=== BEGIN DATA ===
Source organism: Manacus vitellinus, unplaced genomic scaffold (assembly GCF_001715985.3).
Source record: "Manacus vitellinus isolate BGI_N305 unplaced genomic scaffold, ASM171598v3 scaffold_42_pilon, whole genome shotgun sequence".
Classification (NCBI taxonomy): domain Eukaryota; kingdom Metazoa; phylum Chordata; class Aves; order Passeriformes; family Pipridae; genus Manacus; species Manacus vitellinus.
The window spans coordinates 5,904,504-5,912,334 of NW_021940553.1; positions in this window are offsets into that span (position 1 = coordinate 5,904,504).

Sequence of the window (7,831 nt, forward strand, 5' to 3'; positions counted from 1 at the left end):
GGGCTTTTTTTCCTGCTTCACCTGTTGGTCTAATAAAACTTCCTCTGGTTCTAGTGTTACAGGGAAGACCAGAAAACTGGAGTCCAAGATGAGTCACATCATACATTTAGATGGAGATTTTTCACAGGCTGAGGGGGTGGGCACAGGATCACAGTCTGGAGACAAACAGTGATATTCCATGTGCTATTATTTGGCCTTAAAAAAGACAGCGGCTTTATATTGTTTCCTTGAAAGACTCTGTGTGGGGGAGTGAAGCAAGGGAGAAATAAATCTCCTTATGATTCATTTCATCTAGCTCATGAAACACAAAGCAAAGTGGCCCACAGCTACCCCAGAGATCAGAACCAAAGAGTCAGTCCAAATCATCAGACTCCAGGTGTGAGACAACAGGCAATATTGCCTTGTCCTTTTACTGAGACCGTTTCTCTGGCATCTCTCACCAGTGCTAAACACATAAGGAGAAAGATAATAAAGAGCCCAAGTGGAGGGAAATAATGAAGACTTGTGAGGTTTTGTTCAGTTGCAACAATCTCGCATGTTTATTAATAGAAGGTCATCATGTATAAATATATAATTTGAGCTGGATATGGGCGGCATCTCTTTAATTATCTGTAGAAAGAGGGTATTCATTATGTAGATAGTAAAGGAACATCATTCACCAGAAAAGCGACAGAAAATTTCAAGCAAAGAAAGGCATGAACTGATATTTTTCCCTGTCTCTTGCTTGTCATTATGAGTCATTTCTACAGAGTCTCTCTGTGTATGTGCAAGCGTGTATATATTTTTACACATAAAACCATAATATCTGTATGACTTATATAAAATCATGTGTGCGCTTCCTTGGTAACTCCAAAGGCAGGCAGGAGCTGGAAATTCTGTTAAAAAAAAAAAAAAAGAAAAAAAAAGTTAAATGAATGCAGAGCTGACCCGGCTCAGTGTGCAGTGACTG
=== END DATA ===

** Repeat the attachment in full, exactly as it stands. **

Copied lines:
Source organism: Manacus vitellinus, unplaced genomic scaffold (assembly GCF_001715985.3).
Source record: "Manacus vitellinus isolate BGI_N305 unplaced genomic scaffold, ASM171598v3 scaffold_42_pilon, whole genome shotgun sequence".
Classification (NCBI taxonomy): domain Eukaryota; kingdom Metazoa; phylum Chordata; class Aves; order Passeriformes; family Pipridae; genus Manacus; species Manacus vitellinus.
The window spans coordinates 5,904,504-5,912,334 of NW_021940553.1; positions in this window are offsets into that span (position 1 = coordinate 5,904,504).

Sequence of the window (7,831 nt, forward strand, 5' to 3'; positions counted from 1 at the left end):
GGGCTTTTTTTCCTGCTTCACCTGTTGGTCTAATAAAACTTCCTCTGGTTCTAGTGTTACAGGGAAGACCAGAAAACTGGAGTCCAAGATGAGTCACATCATACATTTAGATGGAGATTTTTCACAGGCTGAGGGGGTGGGCACAGGATCACAGTCTGGAGACAAACAGTGATATTCCATGTGCTATTATTTGGCCTTAAAAAAGACAGCGGCTTTATATTGTTTCCTTGAAAGACTCTGTGTGGGGGAGTGAAGCAAGGGAGAAATAAATCTCCTTATGATTCATTTCATCTAGCTCATGAAACACAAAGCAAAGTGGCCCACAGCTACCCCAGAGATCAGAACCAAAGAGTCAGTCCAAATCATCAGACTCCAGGTGTGAGACAACAGGCAATATTGCCTTGTCCTTTTACTGAGACCGTTTCTCTGGCATCTCTCACCAGTGCTAAACACATAAGGAGAAAGATAATAAAGAGCCCAAGTGGAGGGAAATAATGAAGACTTGTGAGGTTTTGTTCAGTTGCAACAATCTCGCATGTTTATTAATAGAAGGTCATCATGTATAAATATATAATTTGAGCTGGATATGGGCGGCATCTCTTTAATTATCTGTAGAAAGAGGGTATTCATTATGTAGATAGTAAAGGAACATCATTCACCAGAAAAGCGACAGAAAATTTCAAGCAAAGAAAGGCATGAACTGATATTTTTCCCTGTCTCTTGCTTGTCATTATGAGTCATTTCTACAGAGTCTCTCTGTGTATGTGCAAGCGTGTATATATTTTTACACATAAAACCATAATATCTGTATGACTTATATAAAATCATGTGTGCGCTTCCTTGGTAACTCCAAAGGCAGGCAGGAGCTGGAAATTCTGTTAAAAAAAAAAAAAAAGAAAAAAAAAGTTAAATGAATGCAGAGCTGACCCGGCTCAGTGTGCAGTGACTG